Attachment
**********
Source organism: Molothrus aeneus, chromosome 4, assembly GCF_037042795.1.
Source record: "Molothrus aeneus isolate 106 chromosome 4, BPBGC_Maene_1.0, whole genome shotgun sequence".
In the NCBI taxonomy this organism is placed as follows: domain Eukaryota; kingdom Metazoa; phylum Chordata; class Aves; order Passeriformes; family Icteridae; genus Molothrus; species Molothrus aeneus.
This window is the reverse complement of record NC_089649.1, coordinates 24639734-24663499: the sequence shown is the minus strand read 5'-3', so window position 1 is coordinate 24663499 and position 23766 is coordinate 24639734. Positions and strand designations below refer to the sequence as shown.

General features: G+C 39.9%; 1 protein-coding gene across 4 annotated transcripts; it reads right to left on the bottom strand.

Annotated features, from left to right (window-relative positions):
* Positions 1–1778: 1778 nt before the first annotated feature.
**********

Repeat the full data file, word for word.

Source organism: Molothrus aeneus, chromosome 4, assembly GCF_037042795.1.
Source record: "Molothrus aeneus isolate 106 chromosome 4, BPBGC_Maene_1.0, whole genome shotgun sequence".
In the NCBI taxonomy this organism is placed as follows: domain Eukaryota; kingdom Metazoa; phylum Chordata; class Aves; order Passeriformes; family Icteridae; genus Molothrus; species Molothrus aeneus.
This window is the reverse complement of record NC_089649.1, coordinates 24639734-24663499: the sequence shown is the minus strand read 5'-3', so window position 1 is coordinate 24663499 and position 23766 is coordinate 24639734. Positions and strand designations below refer to the sequence as shown.

General features: G+C 39.9%; 1 protein-coding gene across 4 annotated transcripts; it reads right to left on the bottom strand.

Annotated features, from left to right (window-relative positions):
* Positions 1–1778: 1778 nt before the first annotated feature.